As Neutrino told Torrentfreak: “The code was written completely from scratch and all the libraries included in my source file were open-source."

"Everything was clearly mentioned in the [now removed] readme file of my GitHub repository. They also allegedly accuse me by stating that ‘The entire repository is infringing’, but in reality whatever the original content they pointed out has nothing to do with my code.”

The DMCA provides for penalties against firms that make false copyright claims to effect improper takedowns. In practice, these penalties are rarely applied, which allows for this kind of fraud to take place with impunity.

However, the parties can't count on that. Back in 2018, after more than a decade of fighting, EFF forced Universal Music to pay out for its copyfraud in censoring a video of an adorable toddler dancing to a few seconds of a Prince song.

Penguin poop turns into laughing gas (permalink)

In "Combined effects of glacial retreat and penguin activity on soil greenhouse gas fluxes on South Georgia, sub-Antarctica," an international team of King Penguin researchers solve the mystery of why they get goofy and buzzed when "nosing in guano."

Turns out that when the nitrogen-rich penguin poop is digested by Antarctic soil bacteria, one of the waste products is nitrous oxide (AKA laughing gas).

"After nosing about in guano for several hours, one goes completely cuckoo," lead author Bo Elberling noted in a statement. "It is truly intense."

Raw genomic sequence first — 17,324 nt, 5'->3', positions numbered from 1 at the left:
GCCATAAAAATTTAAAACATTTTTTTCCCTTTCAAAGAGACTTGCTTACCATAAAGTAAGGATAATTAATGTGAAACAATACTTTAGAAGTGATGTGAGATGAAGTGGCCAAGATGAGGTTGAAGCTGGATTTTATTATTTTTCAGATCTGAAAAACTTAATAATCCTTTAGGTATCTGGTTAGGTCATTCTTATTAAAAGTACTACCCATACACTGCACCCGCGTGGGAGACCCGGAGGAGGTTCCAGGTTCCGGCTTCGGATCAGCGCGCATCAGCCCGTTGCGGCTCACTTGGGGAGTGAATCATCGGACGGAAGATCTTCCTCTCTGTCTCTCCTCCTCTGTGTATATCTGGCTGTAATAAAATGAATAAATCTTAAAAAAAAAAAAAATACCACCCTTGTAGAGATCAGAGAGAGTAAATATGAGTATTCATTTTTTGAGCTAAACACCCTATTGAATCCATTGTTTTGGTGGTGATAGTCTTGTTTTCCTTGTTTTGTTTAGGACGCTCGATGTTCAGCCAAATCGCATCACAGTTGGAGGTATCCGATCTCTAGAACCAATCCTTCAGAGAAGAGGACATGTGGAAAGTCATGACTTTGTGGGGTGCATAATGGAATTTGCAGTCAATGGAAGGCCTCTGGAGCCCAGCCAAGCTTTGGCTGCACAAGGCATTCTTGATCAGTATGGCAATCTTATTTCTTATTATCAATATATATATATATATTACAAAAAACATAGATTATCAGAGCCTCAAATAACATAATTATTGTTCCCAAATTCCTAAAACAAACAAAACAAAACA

Here's a Sci Hub mirror of that paper:

This day in history (permalink)

#15yrsago Pat York: dear friend, writer, Boing Boing guestblogger, RIP

#15yrsago Dutch mayor wants to ban hacker con

#10yrsago Mark Twain's autobiography to be finally published, 100 years after his death

#10yrsago Mechanical irising peephole mechanism

#5yrsago Amazon will finally start paying tax in the UK

#5yrsago Hedge funds buy swathes of foreclosed subprimes, force up rents, float rent-bonds

#1yrago The Oliver Twist workhouse is becoming a block of luxury flats with a "poor door"

#1yrago The Reality Bubble: how humanity's collective blindspots render us incapable of seeing danger until it's too late (and what to do about it)

#1yrago Study attributes mysterious rise in CFC emissions to eastern Chinese manufacturing

#1yrago Big Tech: "If the USA enforces antitrust laws against us, it means China will win!"

#1yrago Federal lawsuit calls college textbook/ebook packages a "scam"

#1yrago To chase out low-waged workers, Mountain View is banning overnight RV and van parking

Colophon (permalink)

Currently writing: My next novel, "The Lost Cause," a post-GND novel about truth and reconciliation. Friday's progress: 543 words (18963 total).

Currently reading: Adventures of a Dwergish Girl, Daniel Pinkwater

Latest podcast: Someone Comes to Town, Someone Leaves Town (part 03)

Upcoming appearances: Discussion with Nnedi Okorafor, Torcon, June 14

Upcoming books: "Poesy the Monster Slayer" (Jul 2020), a picture book about monsters, bedtime, gender, and kicking ass. Pre-order here:

"Attack Surface": The third Little Brother book, Oct 20, 2020.

"Little Brother/Homeland": A reissue omnibus edition with a new introduction by Edward Snowden:

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When life gives you SARS, you make sarsaparilla -Joey "Accordion Guy" DeVilla